Updated: Jan 19
If you're looking to achieve a weight loss goal with Intermittent Fasting, should you be breaking your fast with oatmeal? In other words, is oatmeal a good option to break your Intermittent Fast? Today, I'm breaking down the details of if you should break your fast with oatmeal in order to maximize fat burning AND which foods are BEST for your weight loss goals.
Can You Break Your Fast With Oatmeal?
Oatmeal is typically deemed a "heart healthy" breakfast option. But if you're looking to lose weight, it might not actually be your best option, especially if you're using Intermittent Fasting. One of the main goals with Intermittent Fasting is to reduce the frequency that you're eating throughout the day in order to keep insulin (our fat storing hormone) lower. This allows your body to turn on the fat burning process called lipolysis and start burning fat as fuel. In order to maximize your fat burning results with Intermittent Fasting, it's important to eat foods that support a more stable blood glucose level and reduced insulin release.
When compared to other break-fast meals, oatmeal doesn't do a great job of keeping you feeling full or of minimizing the insulin response. Because of this, oatmeal is not a great option to break your fast if you're using Intermittent Fasting to achieve a weight loss goal.
Of course, this also depends on your carbohydrate sensitivity, which you can find out how carbohydrate sensitive you are with my article HERE.
Pssst - wondering what type of fasting is best for your goals? Click below for my free Intermittent Fasting Schedule quiz to find out!
Is Oatmeal Good For Weight Loss?
The two top priorities when it comes to achieving lasting weight loss success includes a reduced insulin level (fat storing hormone) and increased satiety (meaning feeling full and not feeling hungry). Some studies suggest that oatmeal helps to decrease the hunger hormone, which is a key aspect of weight loss.(1) However, when you dive into the details of these studies, oatmeal is typically being compared to sugary cereals (in this case, Honey Nut Cheerios) which can significantly spike our storing hormone insulin and result in feeling hungry fairly quickly after the meal.(1) So yes, when comparing oatmeal to a sugary cereal, oatmeal will certainly win out (at least, before maple syrup, honey and jam are added in). But is oatmeal truly a great option for your weight loss goals?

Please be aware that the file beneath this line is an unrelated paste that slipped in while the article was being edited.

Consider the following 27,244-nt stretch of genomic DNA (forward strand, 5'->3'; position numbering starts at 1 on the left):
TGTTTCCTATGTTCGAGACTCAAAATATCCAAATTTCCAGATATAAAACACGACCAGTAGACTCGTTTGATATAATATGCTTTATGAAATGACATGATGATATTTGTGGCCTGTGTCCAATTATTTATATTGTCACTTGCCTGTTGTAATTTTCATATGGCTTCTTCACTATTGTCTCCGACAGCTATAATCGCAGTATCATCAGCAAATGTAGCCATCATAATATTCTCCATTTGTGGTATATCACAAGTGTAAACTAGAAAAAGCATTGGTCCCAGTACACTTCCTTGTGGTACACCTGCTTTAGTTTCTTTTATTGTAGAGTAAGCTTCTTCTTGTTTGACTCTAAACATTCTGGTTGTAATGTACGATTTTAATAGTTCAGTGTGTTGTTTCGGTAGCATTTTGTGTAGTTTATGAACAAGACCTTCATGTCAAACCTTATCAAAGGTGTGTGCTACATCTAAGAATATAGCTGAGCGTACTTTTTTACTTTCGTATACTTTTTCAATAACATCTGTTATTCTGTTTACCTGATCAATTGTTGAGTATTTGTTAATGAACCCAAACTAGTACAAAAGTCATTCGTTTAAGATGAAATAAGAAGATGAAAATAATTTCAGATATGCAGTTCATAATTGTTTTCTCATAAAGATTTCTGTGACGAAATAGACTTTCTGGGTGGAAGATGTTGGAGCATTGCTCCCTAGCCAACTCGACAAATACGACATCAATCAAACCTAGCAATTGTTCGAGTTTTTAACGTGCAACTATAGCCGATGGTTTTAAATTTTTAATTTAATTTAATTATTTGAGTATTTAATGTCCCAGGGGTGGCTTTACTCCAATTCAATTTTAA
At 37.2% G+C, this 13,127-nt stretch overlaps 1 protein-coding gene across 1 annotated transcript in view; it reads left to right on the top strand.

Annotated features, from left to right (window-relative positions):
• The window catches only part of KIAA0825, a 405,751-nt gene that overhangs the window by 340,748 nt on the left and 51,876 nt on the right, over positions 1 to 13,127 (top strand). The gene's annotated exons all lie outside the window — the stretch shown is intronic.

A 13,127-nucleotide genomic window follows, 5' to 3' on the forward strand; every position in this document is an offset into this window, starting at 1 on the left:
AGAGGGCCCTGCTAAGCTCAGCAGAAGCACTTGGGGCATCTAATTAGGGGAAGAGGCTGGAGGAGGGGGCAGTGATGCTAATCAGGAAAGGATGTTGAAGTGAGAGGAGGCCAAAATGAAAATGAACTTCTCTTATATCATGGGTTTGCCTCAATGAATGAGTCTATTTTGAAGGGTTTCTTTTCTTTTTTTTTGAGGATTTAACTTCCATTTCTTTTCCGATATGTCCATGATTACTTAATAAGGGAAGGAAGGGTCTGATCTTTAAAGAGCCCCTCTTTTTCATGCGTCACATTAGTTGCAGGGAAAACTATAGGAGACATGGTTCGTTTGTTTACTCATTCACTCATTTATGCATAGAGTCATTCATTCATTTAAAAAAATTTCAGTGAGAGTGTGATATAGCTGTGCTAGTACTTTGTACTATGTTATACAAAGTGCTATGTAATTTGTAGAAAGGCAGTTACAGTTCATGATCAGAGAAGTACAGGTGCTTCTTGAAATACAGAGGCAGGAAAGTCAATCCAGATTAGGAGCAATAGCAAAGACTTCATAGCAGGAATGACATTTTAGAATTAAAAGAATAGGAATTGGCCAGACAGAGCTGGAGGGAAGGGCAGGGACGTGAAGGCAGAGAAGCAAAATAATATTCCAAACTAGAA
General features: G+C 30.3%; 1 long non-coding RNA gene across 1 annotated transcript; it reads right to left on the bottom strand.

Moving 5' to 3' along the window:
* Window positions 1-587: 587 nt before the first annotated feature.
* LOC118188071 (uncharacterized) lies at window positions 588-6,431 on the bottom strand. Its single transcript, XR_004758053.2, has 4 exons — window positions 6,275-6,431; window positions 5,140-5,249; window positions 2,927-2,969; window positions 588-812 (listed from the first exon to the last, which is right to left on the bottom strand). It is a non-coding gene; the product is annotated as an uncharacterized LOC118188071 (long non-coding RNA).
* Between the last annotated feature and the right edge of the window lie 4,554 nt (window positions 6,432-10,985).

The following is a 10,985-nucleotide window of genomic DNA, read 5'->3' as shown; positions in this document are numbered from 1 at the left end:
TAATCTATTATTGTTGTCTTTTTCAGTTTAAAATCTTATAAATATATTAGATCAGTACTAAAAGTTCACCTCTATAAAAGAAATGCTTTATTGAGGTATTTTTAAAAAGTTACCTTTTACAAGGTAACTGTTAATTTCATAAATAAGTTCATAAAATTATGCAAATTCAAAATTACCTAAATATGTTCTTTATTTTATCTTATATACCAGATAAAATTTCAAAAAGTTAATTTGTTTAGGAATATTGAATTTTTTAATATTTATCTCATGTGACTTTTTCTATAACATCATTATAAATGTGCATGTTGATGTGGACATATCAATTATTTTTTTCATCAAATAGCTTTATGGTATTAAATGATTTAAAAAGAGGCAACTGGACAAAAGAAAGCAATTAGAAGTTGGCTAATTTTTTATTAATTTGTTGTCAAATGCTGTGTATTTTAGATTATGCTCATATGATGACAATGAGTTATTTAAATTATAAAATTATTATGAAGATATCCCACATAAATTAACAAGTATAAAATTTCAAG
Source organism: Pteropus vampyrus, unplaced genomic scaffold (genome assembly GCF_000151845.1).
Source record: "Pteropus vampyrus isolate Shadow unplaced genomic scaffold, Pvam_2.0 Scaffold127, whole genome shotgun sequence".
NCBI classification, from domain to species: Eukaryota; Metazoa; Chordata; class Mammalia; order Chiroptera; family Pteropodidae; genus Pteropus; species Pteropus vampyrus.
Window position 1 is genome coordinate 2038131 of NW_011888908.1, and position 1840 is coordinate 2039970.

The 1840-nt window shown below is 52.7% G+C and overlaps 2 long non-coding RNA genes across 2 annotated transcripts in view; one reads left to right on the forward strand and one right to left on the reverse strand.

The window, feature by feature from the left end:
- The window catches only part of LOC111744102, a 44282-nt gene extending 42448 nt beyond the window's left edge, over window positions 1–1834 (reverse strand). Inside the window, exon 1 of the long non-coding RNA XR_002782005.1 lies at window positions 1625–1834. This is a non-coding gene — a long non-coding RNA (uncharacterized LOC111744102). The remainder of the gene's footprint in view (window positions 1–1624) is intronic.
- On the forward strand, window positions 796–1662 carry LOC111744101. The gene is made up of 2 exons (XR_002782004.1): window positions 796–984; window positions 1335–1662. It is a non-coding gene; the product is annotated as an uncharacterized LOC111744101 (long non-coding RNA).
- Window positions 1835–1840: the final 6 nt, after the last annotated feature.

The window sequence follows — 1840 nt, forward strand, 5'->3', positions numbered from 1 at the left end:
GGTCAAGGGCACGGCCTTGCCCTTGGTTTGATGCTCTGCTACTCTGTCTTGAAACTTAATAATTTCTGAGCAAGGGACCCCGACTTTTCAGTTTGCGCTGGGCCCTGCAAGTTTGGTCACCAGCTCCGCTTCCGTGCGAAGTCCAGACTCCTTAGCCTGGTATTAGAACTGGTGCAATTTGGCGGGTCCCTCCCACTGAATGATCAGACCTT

When we start comparing oatmeal to other breakfast food options, it starts to fall a bit short. For example, one study compared having oatmeal or eggs for breakfast and found that eggs resulted in increased satiety and decreased hunger hormone, ghrelin.
When we start to look at oatmeal specifically, we find that it might actually not be a great weight loss food at all. Oatmeal ranks middle of the lane when it comes to the glycemic index, which is often a sign of how much insulin (the storing hormone) will be released.(3) Quick oats, however, are high glycemic meaning it likely causes a big secretion of the fat storing hormone insulin and completely shuts off fat burning (aka lipolysis).
Not to mention, oatmeal is low in the nutrients that prevent hunger and snacking. In order to prevent hunger, we need to stimulate key satiety hormones: peptide YY and CCK. These are both secreted when we eat foods rich in protein and fat. Oats are very low in both of these key nutrients. A 1 cup cooked serving of oatmeal only comes in at about 5g of protein and 3g of fat. Compare that to the two egg breakfast and you're looking at 9g of fat and 11g of protein. No wonder you feel more satisfied when you eat eggs vs. oatmeal!